The End Of Longing
The Playhouse Theatre
Matthew Perry is an actor cursed by a phenomenal success, in his case the ghost of Chandler Bing, and that was a persona always going to prove extremely difficult to exorcise. Ardal O’Hanlon has it with Dougal McGuire from Father Ted and Joanna Lumley with Patsy from Absolutely Fabulous, characters so memorable that an audience always struggles to see them act any other part.
Still, Perry wasn’t a man who let the shadow of his Friends character deter him from taking on the enviable and incredibly risky task of writing, staging and starring in his very own West End play.
Straight in at the deep end. Perry must have serious confidence in his ability, something which is essential in the notoriously harsh and fickle land of theatre.
So, with The End Of Longing currently running at The Playhouse, does Perry’s massive gamble pay off?
The first noticeable thing is that Perry has much of the audience in the palm of his hands from the off. There are some audible yelps as he makes his way to the front of the stage to introduce himself.
“I’m Jack” he says, as if warning onlookers not to even dare think of him as New Yorker married to a chef and spending an unhealthy amount of time in a coffee shop.
Jack, it’s clear from the off, is a massively messed up alcoholic, masking his demons with humour. A drinker who makes no apologies for it. A drinker overly keen to stress that he’s having a whale of a time. Knowing about Perry’s battles with drink and drug addiction in the past, it’s clear Jack is closer to Matthew Perry than any other character we associate him with.
Jack’s a big of a rogue, but a likeable one at that, and he soon attracts the attention of a high class hooker whose “executive horizontal liaison” role earns her nearly three grand a night. They get together, as do their best friends in the form of a gormless idiot man and neurotic woman panicking about nearing her forties and never having kids.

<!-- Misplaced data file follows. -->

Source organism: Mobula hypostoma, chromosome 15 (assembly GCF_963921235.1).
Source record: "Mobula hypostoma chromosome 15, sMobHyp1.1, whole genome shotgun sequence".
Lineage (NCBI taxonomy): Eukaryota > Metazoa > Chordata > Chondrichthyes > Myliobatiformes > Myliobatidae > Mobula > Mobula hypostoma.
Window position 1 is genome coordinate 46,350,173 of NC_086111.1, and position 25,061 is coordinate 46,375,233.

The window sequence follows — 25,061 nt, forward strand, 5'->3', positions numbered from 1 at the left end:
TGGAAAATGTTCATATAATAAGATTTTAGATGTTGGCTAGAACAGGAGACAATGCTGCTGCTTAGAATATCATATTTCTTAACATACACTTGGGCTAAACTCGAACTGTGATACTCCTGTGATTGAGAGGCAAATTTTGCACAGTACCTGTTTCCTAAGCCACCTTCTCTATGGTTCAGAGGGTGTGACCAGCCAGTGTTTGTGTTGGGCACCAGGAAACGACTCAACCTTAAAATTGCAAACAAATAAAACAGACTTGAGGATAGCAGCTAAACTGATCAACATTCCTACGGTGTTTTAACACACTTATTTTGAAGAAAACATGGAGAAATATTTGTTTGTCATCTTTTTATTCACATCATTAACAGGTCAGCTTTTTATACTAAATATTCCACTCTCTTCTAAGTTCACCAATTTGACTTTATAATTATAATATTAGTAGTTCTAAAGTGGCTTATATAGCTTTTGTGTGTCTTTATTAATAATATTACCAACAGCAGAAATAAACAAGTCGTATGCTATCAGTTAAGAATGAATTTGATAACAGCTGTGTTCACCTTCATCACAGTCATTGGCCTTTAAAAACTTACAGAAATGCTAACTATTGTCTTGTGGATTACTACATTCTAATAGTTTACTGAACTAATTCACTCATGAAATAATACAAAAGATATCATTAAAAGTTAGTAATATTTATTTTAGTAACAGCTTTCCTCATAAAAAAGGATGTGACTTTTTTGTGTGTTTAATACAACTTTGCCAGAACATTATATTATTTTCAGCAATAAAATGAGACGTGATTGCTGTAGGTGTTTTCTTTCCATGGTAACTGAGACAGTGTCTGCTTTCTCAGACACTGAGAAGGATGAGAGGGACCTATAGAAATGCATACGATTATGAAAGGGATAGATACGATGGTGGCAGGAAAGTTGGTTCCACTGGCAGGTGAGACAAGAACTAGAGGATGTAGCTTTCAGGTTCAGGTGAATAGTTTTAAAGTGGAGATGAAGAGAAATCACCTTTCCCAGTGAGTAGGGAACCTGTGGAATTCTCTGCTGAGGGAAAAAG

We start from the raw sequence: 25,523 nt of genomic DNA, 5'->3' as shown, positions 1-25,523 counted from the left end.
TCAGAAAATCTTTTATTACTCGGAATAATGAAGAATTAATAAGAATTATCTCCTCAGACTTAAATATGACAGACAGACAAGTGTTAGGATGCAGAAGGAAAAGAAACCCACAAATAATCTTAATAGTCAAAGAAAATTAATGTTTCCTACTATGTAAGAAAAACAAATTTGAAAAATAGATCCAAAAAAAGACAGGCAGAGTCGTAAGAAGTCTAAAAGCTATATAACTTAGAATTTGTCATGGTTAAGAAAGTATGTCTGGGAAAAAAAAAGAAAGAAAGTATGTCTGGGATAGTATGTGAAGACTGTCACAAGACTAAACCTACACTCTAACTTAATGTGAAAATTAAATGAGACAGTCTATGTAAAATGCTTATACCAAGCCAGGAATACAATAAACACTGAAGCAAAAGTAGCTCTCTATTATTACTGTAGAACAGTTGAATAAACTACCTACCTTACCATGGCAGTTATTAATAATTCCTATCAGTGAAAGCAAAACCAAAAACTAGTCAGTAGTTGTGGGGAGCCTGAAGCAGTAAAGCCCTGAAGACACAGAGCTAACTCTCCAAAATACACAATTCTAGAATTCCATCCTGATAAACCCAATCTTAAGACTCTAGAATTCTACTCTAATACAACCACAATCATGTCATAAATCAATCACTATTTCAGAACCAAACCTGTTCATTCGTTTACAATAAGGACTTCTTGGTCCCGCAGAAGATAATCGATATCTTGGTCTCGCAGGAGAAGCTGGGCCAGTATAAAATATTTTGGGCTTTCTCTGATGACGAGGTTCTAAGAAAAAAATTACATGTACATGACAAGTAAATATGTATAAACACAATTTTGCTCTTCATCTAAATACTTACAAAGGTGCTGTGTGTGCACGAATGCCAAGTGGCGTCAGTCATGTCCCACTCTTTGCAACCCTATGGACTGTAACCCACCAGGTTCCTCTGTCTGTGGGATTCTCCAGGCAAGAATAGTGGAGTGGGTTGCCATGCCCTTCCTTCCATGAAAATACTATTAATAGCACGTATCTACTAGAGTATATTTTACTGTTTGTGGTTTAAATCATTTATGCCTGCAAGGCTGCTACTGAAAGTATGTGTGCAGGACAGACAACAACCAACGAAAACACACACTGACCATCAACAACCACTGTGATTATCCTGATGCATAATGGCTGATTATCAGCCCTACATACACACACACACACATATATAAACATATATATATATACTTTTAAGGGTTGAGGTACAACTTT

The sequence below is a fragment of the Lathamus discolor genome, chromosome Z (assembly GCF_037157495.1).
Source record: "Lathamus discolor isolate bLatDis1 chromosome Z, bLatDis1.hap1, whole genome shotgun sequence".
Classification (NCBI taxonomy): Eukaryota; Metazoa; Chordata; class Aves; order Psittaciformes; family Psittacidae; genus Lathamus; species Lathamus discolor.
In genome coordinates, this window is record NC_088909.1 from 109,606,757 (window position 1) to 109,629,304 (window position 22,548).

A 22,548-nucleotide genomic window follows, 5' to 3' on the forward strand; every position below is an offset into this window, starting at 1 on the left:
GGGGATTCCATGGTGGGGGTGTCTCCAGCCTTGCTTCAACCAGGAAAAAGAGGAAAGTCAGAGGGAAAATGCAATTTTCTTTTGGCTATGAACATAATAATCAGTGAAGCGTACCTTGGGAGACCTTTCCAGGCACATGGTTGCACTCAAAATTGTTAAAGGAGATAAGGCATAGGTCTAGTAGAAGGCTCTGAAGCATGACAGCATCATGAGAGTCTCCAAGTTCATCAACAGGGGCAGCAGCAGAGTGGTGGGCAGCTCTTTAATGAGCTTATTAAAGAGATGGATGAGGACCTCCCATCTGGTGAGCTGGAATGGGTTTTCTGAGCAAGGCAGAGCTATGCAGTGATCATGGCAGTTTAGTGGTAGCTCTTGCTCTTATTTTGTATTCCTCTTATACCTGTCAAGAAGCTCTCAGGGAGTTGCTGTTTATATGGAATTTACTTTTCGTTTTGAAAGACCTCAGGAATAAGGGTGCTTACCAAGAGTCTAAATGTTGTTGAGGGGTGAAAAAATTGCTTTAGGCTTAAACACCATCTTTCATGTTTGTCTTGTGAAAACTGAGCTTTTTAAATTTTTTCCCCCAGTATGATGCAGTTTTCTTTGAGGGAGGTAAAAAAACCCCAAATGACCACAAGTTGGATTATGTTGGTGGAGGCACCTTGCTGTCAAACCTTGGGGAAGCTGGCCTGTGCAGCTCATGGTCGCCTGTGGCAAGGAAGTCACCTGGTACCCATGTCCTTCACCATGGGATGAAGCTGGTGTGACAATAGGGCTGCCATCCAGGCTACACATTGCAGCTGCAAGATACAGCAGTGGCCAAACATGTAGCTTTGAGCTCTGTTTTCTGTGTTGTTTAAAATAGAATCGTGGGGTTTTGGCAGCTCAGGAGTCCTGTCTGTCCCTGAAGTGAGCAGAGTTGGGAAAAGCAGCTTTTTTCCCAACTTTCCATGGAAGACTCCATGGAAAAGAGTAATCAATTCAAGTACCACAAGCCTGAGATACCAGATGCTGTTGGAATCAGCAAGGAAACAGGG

The set is design is slick and the changes between scenes are seamless. The laughs are frequent enough, but Perry’s Jack predictably becomes increasingly less likeable as he sinks further into alcoholism.
And so the story unravels over the course of a couple of hours. A disastrous night out, a pregnancy, a near death experience…
The highlight comes very near the final curtain call, when Jack stands up to talk at his first AA meeting. His passionate and desperate monologue would bring a tear to a stone, probably. Jack’s tired of living that old life, but doesn’t know how to get better, doesn’t know who he is anymore. It’s clear Perry draws very closely on his own battles for this monologue, and it’s the triumph of the entire production.
You might just be left wondering why Perry felt the need to inject humour into such a harsh and real struggle. For Jack, like Perry perhaps, the humour dragged him through and back from the brink.
A courageous offering from a man who has clearly put it all into the production – including his darkest days.
“Write what you know” they say, and for The End Of Longing, there’s no doubt Matthew Perry has done just that.